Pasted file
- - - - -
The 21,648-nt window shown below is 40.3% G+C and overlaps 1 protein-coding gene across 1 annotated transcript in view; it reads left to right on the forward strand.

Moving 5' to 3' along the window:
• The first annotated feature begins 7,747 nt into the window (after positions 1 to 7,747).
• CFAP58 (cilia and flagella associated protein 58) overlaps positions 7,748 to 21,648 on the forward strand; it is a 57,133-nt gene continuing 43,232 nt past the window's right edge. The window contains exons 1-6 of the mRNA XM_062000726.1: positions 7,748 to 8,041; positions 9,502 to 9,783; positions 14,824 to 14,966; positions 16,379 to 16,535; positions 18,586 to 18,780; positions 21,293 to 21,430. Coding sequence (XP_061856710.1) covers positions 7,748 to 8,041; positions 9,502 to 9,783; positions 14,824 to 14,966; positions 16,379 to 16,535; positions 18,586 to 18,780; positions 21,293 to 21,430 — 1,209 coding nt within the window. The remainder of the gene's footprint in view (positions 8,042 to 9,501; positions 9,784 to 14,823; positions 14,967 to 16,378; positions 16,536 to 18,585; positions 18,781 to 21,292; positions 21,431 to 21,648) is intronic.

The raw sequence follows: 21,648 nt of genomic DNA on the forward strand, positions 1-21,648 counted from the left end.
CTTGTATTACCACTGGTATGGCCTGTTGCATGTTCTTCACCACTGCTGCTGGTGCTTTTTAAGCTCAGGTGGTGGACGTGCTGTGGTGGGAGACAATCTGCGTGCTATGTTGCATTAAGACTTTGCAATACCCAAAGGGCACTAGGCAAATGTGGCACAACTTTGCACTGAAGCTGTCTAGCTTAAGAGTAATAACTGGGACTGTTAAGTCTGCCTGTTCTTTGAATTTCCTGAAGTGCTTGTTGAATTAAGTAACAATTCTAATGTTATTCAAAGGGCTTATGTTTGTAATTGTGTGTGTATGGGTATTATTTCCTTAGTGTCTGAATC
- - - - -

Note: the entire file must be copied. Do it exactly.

The 21,648-nt window shown below is 40.3% G+C and overlaps 1 protein-coding gene across 1 annotated transcript in view; it reads left to right on the forward strand.

Moving 5' to 3' along the window:
• The first annotated feature begins 7,747 nt into the window (after positions 1 to 7,747).
• CFAP58 (cilia and flagella associated protein 58) overlaps positions 7,748 to 21,648 on the forward strand; it is a 57,133-nt gene continuing 43,232 nt past the window's right edge. The window contains exons 1-6 of the mRNA XM_062000726.1: positions 7,748 to 8,041; positions 9,502 to 9,783; positions 14,824 to 14,966; positions 16,379 to 16,535; positions 18,586 to 18,780; positions 21,293 to 21,430. Coding sequence (XP_061856710.1) covers positions 7,748 to 8,041; positions 9,502 to 9,783; positions 14,824 to 14,966; positions 16,379 to 16,535; positions 18,586 to 18,780; positions 21,293 to 21,430 — 1,209 coding nt within the window. The remainder of the gene's footprint in view (positions 8,042 to 9,501; positions 9,784 to 14,823; positions 14,967 to 16,378; positions 16,536 to 18,585; positions 18,781 to 21,292; positions 21,431 to 21,648) is intronic.

The raw sequence follows: 21,648 nt of genomic DNA on the forward strand, positions 1-21,648 counted from the left end.
CTTGTATTACCACTGGTATGGCCTGTTGCATGTTCTTCACCACTGCTGCTGGTGCTTTTTAAGCTCAGGTGGTGGACGTGCTGTGGTGGGAGACAATCTGCGTGCTATGTTGCATTAAGACTTTGCAATACCCAAAGGGCACTAGGCAAATGTGGCACAACTTTGCACTGAAGCTGTCTAGCTTAAGAGTAATAACTGGGACTGTTAAGTCTGCCTGTTCTTTGAATTTCCTGAAGTGCTTGTTGAATTAAGTAACAATTCTAATGTTATTCAAAGGGCTTATGTTTGTAATTGTGTGTGTATGGGTATTATTTCCTTAGTGTCTGAATC